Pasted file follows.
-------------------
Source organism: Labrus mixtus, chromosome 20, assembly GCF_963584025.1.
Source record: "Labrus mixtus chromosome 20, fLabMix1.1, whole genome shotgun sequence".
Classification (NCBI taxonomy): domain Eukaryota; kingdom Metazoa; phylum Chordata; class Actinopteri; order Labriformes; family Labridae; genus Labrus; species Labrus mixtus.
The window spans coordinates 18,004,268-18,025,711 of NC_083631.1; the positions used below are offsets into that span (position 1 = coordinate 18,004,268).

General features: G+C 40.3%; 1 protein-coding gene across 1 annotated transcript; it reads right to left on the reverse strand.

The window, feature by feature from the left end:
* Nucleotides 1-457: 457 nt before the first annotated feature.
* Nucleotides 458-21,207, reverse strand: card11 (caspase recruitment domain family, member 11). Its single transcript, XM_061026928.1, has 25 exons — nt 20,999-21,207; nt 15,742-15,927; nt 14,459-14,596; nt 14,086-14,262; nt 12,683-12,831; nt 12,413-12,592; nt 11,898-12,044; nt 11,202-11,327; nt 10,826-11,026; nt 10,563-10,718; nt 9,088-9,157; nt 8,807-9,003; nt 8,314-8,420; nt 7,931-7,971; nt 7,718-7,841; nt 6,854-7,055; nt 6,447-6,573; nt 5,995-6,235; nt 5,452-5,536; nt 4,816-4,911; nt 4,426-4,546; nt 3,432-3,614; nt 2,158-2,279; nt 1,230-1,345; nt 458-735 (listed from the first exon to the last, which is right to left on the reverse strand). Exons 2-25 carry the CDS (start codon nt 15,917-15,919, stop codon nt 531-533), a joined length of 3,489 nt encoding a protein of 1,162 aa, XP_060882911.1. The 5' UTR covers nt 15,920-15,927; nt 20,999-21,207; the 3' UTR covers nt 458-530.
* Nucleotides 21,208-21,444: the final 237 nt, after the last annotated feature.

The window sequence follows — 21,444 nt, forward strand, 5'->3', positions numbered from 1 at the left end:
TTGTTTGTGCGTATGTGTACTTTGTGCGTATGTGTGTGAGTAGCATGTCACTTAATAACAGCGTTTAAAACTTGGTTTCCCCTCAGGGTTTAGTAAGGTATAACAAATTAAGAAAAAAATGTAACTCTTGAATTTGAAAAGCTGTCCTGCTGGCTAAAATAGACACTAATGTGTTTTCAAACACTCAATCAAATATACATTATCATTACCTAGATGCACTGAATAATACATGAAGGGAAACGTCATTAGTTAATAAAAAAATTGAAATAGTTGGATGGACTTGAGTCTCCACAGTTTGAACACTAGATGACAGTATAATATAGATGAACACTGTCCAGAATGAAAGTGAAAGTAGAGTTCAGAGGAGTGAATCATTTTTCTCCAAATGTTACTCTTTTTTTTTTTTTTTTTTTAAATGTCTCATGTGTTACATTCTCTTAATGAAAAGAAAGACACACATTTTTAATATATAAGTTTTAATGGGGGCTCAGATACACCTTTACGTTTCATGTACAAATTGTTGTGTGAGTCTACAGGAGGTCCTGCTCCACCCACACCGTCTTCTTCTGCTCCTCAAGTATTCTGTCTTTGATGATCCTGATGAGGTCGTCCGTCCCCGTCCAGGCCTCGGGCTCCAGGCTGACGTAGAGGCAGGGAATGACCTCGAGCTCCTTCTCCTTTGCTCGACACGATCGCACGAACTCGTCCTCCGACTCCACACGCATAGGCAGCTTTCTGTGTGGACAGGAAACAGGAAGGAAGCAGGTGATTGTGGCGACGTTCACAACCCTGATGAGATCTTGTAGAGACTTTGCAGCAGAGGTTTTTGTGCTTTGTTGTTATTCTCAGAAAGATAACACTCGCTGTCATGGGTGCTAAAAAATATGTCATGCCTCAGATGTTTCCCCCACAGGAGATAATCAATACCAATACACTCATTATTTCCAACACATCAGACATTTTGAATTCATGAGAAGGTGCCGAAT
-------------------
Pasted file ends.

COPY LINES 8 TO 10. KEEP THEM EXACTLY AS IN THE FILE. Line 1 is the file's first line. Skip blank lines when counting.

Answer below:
* Nucleotides 458-21,207, reverse strand: card11 (caspase recruitment domain family, member 11). Its single transcript, XM_061026928.1, has 25 exons — nt 20,999-21,207; nt 15,742-15,927; nt 14,459-14,596; nt 14,086-14,262; nt 12,683-12,831; nt 12,413-12,592; nt 11,898-12,044; nt 11,202-11,327; nt 10,826-11,026; nt 10,563-10,718; nt 9,088-9,157; nt 8,807-9,003; nt 8,314-8,420; nt 7,931-7,971; nt 7,718-7,841; nt 6,854-7,055; nt 6,447-6,573; nt 5,995-6,235; nt 5,452-5,536; nt 4,816-4,911; nt 4,426-4,546; nt 3,432-3,614; nt 2,158-2,279; nt 1,230-1,345; nt 458-735 (listed from the first exon to the last, which is right to left on the reverse strand). Exons 2-25 carry the CDS (start codon nt 15,917-15,919, stop codon nt 531-533), a joined length of 3,489 nt encoding a protein of 1,162 aa, XP_060882911.1. The 5' UTR covers nt 15,920-15,927; nt 20,999-21,207; the 3' UTR covers nt 458-530.
* Nucleotides 21,208-21,444: the final 237 nt, after the last annotated feature.

The window sequence follows — 21,444 nt, forward strand, 5'->3', positions numbered from 1 at the left end: